Jill Bolte Taylor’s TED talk narrates the experience of life without the overlay of the left brain—the hemisphere that is rational and analytical, that examines parts rather than wholes, and that operates in a logical, sequential fashion. Taylor experienced the fullness of the right brain—the holistic, intuitive, synthesizing mind that sees the big picture—when a massive stroke shut down the functions of her left hemisphere. Drinking a cup of tea overlooking a tidal inlet in Freeport, Lisa V. Blake, a practicing Buddhist and a mindfulness meditation teacher, says, “Is it coincidence that Jill Bolte Taylor is a brain researcher? That she would have a stroke that she could document and record? I prefer the term synchronicity to coincidence; it’s not just two things happening by chance out of chaos.”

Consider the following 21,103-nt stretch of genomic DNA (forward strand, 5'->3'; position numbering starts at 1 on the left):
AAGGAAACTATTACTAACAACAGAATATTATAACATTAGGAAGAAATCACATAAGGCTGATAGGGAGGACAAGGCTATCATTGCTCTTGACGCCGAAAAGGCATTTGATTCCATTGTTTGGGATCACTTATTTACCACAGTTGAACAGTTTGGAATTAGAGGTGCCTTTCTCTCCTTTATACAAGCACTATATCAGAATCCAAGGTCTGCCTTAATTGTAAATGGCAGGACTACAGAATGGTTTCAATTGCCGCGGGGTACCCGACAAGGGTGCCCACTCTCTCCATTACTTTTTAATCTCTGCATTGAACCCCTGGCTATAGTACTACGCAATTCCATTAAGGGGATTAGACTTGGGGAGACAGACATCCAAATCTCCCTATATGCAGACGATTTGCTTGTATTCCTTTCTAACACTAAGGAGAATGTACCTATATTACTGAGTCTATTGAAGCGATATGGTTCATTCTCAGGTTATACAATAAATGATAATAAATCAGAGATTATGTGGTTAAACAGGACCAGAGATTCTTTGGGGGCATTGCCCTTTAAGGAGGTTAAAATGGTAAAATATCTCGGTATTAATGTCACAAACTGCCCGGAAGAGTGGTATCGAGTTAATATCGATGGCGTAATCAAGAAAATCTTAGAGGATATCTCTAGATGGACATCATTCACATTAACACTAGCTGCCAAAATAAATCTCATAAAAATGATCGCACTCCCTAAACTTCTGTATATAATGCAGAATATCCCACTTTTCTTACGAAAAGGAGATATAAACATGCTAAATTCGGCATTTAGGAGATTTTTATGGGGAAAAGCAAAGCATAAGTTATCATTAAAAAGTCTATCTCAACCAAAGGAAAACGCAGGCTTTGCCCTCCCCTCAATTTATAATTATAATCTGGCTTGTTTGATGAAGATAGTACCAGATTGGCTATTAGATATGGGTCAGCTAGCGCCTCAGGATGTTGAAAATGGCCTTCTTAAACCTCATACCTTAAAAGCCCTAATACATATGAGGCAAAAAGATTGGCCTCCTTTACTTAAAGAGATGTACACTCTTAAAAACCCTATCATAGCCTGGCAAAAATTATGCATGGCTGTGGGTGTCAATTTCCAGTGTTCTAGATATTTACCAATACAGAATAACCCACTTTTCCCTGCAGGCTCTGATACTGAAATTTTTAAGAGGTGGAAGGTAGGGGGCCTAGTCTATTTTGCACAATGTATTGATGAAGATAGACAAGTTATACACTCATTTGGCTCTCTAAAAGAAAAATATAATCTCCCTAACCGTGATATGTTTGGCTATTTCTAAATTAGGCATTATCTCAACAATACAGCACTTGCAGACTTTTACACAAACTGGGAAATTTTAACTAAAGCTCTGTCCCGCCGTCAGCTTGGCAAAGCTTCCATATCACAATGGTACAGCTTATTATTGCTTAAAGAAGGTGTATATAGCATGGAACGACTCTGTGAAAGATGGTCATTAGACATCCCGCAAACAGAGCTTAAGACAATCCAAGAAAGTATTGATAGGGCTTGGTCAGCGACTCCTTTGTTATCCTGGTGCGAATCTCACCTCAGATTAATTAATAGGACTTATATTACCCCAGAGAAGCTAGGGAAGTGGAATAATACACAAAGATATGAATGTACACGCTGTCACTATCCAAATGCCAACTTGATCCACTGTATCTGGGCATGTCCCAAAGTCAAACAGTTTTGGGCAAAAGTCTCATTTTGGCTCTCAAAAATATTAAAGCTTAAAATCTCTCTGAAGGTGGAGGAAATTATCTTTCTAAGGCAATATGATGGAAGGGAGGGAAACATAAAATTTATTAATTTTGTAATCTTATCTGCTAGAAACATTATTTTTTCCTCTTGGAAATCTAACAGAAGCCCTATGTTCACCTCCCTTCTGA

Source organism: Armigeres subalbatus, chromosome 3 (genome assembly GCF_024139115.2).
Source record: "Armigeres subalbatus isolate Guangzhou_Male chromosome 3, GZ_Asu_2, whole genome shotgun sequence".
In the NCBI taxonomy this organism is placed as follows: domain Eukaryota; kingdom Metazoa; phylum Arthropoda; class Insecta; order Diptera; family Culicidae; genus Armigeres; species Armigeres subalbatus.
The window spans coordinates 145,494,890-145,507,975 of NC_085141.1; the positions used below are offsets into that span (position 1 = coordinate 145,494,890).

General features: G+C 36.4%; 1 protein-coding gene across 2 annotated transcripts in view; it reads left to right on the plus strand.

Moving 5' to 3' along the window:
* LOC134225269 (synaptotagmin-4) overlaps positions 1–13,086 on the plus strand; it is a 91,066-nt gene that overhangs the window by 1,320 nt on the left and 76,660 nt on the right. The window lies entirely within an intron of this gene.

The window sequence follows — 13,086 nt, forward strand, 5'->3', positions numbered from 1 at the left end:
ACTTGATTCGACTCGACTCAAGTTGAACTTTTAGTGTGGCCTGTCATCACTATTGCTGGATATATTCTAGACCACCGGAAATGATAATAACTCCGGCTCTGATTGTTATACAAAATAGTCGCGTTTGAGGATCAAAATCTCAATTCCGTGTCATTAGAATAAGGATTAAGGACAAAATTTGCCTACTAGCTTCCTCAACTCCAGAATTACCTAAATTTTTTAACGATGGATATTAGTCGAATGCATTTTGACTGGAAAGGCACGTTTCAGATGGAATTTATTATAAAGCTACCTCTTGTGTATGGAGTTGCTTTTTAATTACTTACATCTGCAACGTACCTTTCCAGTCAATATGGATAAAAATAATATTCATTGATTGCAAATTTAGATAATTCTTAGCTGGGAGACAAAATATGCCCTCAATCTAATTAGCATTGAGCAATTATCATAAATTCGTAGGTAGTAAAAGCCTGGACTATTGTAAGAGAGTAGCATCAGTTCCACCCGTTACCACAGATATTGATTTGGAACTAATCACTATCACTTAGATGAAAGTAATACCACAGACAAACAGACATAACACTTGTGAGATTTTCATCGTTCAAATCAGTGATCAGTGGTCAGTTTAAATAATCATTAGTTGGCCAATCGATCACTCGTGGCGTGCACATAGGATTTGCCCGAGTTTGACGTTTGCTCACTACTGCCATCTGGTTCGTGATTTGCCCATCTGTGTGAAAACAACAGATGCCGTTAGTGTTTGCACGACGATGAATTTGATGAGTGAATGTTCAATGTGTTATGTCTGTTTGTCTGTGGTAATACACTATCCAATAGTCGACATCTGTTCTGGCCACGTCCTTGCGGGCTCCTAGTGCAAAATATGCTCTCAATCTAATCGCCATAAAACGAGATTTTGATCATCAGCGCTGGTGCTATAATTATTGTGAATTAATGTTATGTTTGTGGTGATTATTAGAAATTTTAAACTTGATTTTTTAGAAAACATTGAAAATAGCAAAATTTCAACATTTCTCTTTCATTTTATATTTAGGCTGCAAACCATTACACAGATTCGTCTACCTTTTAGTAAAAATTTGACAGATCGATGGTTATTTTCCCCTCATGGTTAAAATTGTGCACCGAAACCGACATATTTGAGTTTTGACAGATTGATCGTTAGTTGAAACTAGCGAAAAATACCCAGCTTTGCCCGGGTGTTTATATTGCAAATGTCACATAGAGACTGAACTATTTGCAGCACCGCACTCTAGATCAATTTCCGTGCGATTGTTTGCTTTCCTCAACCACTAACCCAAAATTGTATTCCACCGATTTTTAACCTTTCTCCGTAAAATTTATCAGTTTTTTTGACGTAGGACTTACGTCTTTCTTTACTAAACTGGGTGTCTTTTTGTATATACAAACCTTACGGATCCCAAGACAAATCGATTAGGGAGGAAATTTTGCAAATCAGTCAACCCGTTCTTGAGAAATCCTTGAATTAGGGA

In recent years, meditation has entered the Western mainstream, not only through New Age practitioners but also through neuroscience. The Dalai Lama, the world’s most recognized Buddhist spiritual teacher, gave the keynote address at the Society for Neuroscience’s annual conference in 2005, the largest gathering of neuroscientists in the world.  In January of this year, the New York Times featured an article, “How Meditation May Change the Brain,” highlighting a study that found increased brain-tissue density in a control group that practiced thirty minutes of daily meditation for eight weeks. The tissue changes occurred in areas associated with memory, empathy, stress, and sense of self.